Thursday, June 28, 2012

Czech central bank cuts interest rate to record 0.5%

    The Czech central bank cut its key policy rate by 25 basis points to a record low of 0.50 percent, as widely expected, to counter a weakening economy and declining inflation.
    “Both headline and monetary-policy relevant inflation will fall slightly below the target in 2013,” the Ceska Narodni Banka said in a statement, adding that four out of three board members voted in favor of the cut.
    “Developments in industrial production, construction output and retail sales in April indicated persistent weakness in economic activity.”

    The bank’s two-week repo rate was cut to 0.5 percent and the Lombard rate, it’s ceiling for short-term rates, was also cut by 25 basis points to 1.5 percent. The discount rate remains unchanged at 0.25 percent, the bank said, referring to rules that still use a multiple of the discount rate as basis for calculating penalties.
    "From the perspective of the spirit of the law the CNB deemed it justified to keep the sanction amounts above zero in such cases," the bank said.
    The central bank last eased monetary policy in May, 2010, when it lowered the repo rate by 25 basis points to 0.75 percent.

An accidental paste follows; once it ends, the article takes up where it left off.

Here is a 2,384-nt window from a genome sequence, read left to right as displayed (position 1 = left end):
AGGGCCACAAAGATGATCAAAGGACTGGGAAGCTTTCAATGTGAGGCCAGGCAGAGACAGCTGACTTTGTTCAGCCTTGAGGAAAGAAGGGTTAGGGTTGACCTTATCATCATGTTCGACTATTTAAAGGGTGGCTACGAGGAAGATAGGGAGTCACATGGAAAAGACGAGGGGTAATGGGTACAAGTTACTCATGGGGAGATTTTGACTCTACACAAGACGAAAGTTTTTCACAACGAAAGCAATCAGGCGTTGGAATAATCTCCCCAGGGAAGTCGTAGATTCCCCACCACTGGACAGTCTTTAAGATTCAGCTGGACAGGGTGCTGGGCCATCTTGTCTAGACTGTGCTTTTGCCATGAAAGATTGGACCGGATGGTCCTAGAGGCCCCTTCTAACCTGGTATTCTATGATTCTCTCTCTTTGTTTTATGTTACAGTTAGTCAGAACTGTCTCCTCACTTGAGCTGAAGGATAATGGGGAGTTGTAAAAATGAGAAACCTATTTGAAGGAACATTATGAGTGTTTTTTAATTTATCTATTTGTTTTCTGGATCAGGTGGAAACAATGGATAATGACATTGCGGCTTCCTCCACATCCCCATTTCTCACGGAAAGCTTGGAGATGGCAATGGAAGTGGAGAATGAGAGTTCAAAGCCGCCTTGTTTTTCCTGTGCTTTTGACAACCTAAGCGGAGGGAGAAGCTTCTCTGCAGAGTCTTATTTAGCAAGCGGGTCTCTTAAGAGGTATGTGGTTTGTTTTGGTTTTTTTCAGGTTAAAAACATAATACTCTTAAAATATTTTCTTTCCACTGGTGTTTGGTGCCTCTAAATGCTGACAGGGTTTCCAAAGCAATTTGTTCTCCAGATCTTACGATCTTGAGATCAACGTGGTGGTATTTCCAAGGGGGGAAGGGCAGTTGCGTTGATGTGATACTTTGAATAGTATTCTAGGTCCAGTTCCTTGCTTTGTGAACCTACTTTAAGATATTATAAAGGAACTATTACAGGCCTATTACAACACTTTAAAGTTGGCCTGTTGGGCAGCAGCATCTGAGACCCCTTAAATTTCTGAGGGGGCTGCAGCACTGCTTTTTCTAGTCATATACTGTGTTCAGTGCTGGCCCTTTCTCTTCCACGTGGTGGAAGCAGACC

But it cited growing downside risks, including weaker domestic activity, lower interest rates and oil prices and ongoing fiscal consolidation.
    In its statement, it compared the bank’s current forecast and consensus market expectations from June. This showed that economic growth (Gross Domestic Product) was now expected to ease to 1.4 percent for 2013, down from a forecast 1.6 percent. Growth this year was expected to rise by 0.6 percent compared with a previous forecast of 0.5 percent.
    Producer prices were expected to increase by 1.8 percent in 2013, down from a previous forecast of 2.1 percent, while consumer prices were expected to tick up to a rise of 2.1 percent from a previous forecast of 2.0 percent.


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